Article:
Question about examples used to visualise higher dimensions

1. Sep 5, 2010

jamesop

Hi,
I've been reading quite a few popular science books (Michio Kaku, Stephen Hawking) where the specific example for us to visualise how a 4D creature would interact with us is portrayed through us interacting with 2D "flatlanders".
The specific example is how we would lift a 2D flatlander of its universe and then place him back down in some other location. The problem I have with this is for us to interact with, and pickup something it needs to have 3 dimensions, or else we'd have nothing to grip.
So surely a 4D creature would have the same problem picking us up, as we'd also be lacking a fundamental dimension that they need to manipulate us?
Thanks

2. Sep 6, 2010

reasonmclucus

You seem to be making the common mistake of thinking that other dimensions would be like length, width and height in some way. That's because our brains are programmed beginning at an early age to think that those are the only types of things that can be dimensions. The Stephen Hawking of my youth was George Gamow. In one of his books (possibly One, Two Three Infinity) he provided a possible drawing of a 4th dimension super cube in 2 dimensions.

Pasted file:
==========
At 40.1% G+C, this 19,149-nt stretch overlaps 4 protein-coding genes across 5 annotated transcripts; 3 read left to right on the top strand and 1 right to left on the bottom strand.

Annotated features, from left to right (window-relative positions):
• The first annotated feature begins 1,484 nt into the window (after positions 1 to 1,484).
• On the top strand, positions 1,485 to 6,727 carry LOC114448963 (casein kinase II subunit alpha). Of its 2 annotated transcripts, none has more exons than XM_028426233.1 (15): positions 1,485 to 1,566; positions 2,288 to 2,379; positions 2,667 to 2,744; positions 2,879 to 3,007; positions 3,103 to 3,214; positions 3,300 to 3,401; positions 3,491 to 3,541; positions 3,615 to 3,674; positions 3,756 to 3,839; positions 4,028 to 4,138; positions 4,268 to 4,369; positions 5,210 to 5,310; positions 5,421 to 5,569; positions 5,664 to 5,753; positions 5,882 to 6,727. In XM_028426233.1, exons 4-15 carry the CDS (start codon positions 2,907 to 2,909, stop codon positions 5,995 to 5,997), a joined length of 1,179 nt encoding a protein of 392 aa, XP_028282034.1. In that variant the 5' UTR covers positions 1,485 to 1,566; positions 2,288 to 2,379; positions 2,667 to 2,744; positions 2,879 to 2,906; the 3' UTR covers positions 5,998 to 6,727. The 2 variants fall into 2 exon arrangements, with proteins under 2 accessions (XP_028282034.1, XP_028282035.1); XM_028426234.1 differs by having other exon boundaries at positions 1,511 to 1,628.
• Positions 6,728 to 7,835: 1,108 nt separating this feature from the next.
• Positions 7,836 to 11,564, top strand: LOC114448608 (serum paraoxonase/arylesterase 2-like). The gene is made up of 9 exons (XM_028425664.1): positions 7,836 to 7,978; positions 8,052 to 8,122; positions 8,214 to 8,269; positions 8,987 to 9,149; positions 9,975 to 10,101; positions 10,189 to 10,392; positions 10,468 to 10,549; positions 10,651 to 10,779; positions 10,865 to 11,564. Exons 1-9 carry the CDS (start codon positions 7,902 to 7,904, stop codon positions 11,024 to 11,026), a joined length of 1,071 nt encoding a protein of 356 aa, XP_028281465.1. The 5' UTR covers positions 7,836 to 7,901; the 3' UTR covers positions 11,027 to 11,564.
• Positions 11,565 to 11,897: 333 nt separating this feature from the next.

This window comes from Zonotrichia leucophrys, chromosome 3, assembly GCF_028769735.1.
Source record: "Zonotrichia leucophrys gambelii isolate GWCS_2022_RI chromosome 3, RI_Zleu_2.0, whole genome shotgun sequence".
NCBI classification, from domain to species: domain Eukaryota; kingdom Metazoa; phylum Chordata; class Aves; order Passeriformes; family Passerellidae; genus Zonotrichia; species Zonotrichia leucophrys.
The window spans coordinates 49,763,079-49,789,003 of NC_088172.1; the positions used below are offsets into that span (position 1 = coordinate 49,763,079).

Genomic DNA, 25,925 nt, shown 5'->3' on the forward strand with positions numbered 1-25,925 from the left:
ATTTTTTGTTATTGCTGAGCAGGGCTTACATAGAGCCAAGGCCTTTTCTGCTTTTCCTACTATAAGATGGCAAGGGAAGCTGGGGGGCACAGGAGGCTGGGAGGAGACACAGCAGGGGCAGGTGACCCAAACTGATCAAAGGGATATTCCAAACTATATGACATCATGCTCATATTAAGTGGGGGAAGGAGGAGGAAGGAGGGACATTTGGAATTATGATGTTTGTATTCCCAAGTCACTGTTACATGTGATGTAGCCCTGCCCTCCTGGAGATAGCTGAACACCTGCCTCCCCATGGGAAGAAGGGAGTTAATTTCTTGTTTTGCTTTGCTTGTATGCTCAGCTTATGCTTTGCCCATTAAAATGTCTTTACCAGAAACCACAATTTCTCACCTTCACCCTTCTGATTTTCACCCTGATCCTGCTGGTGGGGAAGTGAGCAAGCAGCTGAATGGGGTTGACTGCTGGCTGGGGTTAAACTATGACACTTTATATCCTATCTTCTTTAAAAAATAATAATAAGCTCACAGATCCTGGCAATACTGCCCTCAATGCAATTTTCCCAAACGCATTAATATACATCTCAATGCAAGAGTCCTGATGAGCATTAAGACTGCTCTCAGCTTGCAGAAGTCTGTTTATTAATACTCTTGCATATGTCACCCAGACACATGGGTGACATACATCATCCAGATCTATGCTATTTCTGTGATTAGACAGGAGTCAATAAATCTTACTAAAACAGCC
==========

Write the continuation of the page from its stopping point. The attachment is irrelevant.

Other dimensions are more likely to be different characteristics. We may already be able to detect other dimensions, but don't recognize them as dimensions. For example, gravity cannot be a function of length, width and height. Although the sun has a greater volume than earth and greater gravity and earth is larger than the moon and has greater gravity - a black hole much smaller than the moon could have a gravity of many suns.

The spin of subatomic particles might be a dimension as might be any electrical charge.

3. Sep 11, 2010

JK423

I didnt quite understand your comment. Since we are talking about space-dimensions, each dimension should have [length] units! It cannot be anything else, a random internal degree of freedom, like spin or electrical charge!
Am i right?
I, also, have a great difficulty in understanding the notion of higher dimensions since there cannot exist more than 3 in this world. The argument "our brain can only see 3" doesnt convince me.. They also say, that these extra dimensions are too small too see. Ok, if we also get small enough in order to see them, how would the look like?

4. Sep 12, 2010

arivero

Really, except for the confusions induced in #2, this is question of mathematics, isn't it? It is just about training. A good thing is to practice with theorems involving a few dimensions, looking for regular n-gons, etc.

Now, #2 has a point if Kaluza Klein theory happens to be a valid interpretation. In such case, the objects that we usually known as fields are to be interpreted as the "rotations" in the extra dimensions.